Food & Drink

Singer of Towson's Stacked Like Pancakes on ska, touring and Reel Big Fish

Stacked Like Pancakes singer Kellen McKay poses for a selfie with the Rams Head Live audience at the ska band's March 21 show.

After finishing 10 dates on the annual alternative-rock excursion Warped Tour, Towson's Stacked Like Pancakes heads to Baltimore Saturday for a supporting performance at Rams Head Live with The Evokatones and headliners the Pietasters.

In the eight years since singer and guitarist Kellen McKay created the ska band, it's gone through a myriad of band members, as McKay — a Howard County native — changed schools and locations. The group's current lineup consists of recent Towson University graduates (except lead guitarist Michael Busch, who still has a class left), who met through friends and connections at the university's Center for the Arts.


Aside from McKay and Busch, Stacked Like Pancakes includes Darrell Reddix (drums), Andrew Baker (bass), Alec Leventis (trumpet), Andy Dawson (trombone) and Zach Foote (trombone).

Before Saturday's performance, we recently talked to the 23-year-old McKay — who was calling from North Carolina with Warped Tour — to discuss the band's origins, touring and more.


I'm sure you get this question a lot. What does your name mean?

We do get that a lot! There is absolutely no meaning whatsoever. It means nothing; that's all there is to it. It was the result of 30 seconds of brainstorming upon the inception of the band, and we just stuck with it.

Did you ever consider changing the name?

You know, last year, or maybe two years ago, when we incorporated to an LLC, we were like, "This is our last chance if we want to change it ..." But we'd already established it pretty well by then, so there was no going back.

How did guys you get into ska?

I remember pretty vividly when I first heard it: I was at one of my good friends at the time's house and he was like, "Check out this band." It was Reel Big Fish, the song "Sell Out." As soon as I saw that, I looked up more songs, got albums, all of that. In high school, I moved away from [Howard County] to Carroll County, where no one had even heard of ska, so it was a bit of a challenge for a while.

What about now? Does everyone you play with now like it?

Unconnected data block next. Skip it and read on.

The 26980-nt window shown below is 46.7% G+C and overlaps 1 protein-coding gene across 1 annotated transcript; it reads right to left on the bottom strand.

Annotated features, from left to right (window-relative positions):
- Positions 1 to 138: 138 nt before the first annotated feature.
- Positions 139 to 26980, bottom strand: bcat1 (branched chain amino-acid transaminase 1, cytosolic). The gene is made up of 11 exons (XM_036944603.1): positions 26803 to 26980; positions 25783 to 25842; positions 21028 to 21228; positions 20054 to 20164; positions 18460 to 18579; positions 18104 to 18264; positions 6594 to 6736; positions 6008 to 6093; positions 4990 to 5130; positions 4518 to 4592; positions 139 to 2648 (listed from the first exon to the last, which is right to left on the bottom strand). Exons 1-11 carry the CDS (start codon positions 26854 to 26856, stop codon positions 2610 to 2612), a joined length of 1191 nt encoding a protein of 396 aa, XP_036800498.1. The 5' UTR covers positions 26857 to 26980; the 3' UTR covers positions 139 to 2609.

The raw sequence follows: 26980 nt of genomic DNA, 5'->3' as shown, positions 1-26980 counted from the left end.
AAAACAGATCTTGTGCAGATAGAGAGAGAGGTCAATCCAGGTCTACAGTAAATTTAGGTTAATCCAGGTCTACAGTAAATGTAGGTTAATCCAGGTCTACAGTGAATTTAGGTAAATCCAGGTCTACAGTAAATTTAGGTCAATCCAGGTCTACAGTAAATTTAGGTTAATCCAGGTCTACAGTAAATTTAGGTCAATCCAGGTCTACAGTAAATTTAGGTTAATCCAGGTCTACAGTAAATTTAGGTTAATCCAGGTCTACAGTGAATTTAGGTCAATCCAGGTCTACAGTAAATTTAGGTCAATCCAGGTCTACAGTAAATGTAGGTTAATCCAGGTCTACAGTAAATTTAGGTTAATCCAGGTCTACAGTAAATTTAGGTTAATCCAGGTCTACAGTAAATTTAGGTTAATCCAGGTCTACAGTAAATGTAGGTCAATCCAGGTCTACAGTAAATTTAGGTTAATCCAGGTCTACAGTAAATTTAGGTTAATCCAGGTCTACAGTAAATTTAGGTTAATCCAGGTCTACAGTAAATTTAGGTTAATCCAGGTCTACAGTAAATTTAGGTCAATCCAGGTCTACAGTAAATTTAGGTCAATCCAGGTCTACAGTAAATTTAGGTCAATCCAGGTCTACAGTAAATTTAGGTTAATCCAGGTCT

Actually, it's kind of funny. Our bassist hated ska, but he came to rehearsal and we started playing and he was sort of like, "All right, I may hate it, but it's a lot of fun to play." Eventually, he came to. Pretty much everyone else was already fans of it or had at least heard it. We make it our own, though.


As a relatively new band, how do you guys get your name out there? What's the main way you promote?

Definitely person-to-person contact and building relationships. If you get in people's faces, you might annoy a few people, but in the long run, you're establishing relationships with people that will last for as long as the band exists. That's what Warped is all about, really. We have signs that say, "If ska dies, Justin Bieber will take our spot on Warped Tour in 2016," which have been really popular. Our horn players have been running around being crazy, playing the "Super Mario" theme song. Anything to get our name out there, get people to listen and check us out.

You're recording an album now that was funded on Kickstarter, and part of the money is going to charity?

Yeah, we're doing "This is Us" now. We reached our goal of $10,000, with $1,000 going toward the Crohn's and Colitis Foundation of America. It's been like two years since I've dreamed of combining what I love with who I love: my sister. She was diagnosed with Crohn's in 2007, so this has been a dream for me.

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Looking ahead, what do you see in the band's future?

If there's one thing that I've learned in the last eight years, it's that you can never know exactly what's going to happen. The best thing is just to work as hard as you can at what you love and things will come to you. It's a bit of luck, a lot of hard work and just knowing that things are going to happen, rather than hoping. You've got to have the confidence to know good things are coming.


Are you excited about playing at a hometown venue?

We've played there twice before, once in like 2010 and then again earlier this year. I've seen a few bands at Rams Head Live over the years — including Reel Big Fish, who I've seen probably like 15 to 20 times so far. It's by far my favorite venue in Baltimore and the surrounding areas, I'd say. The staff, atmosphere and sound make for a cool experience. We're looking forward to the show.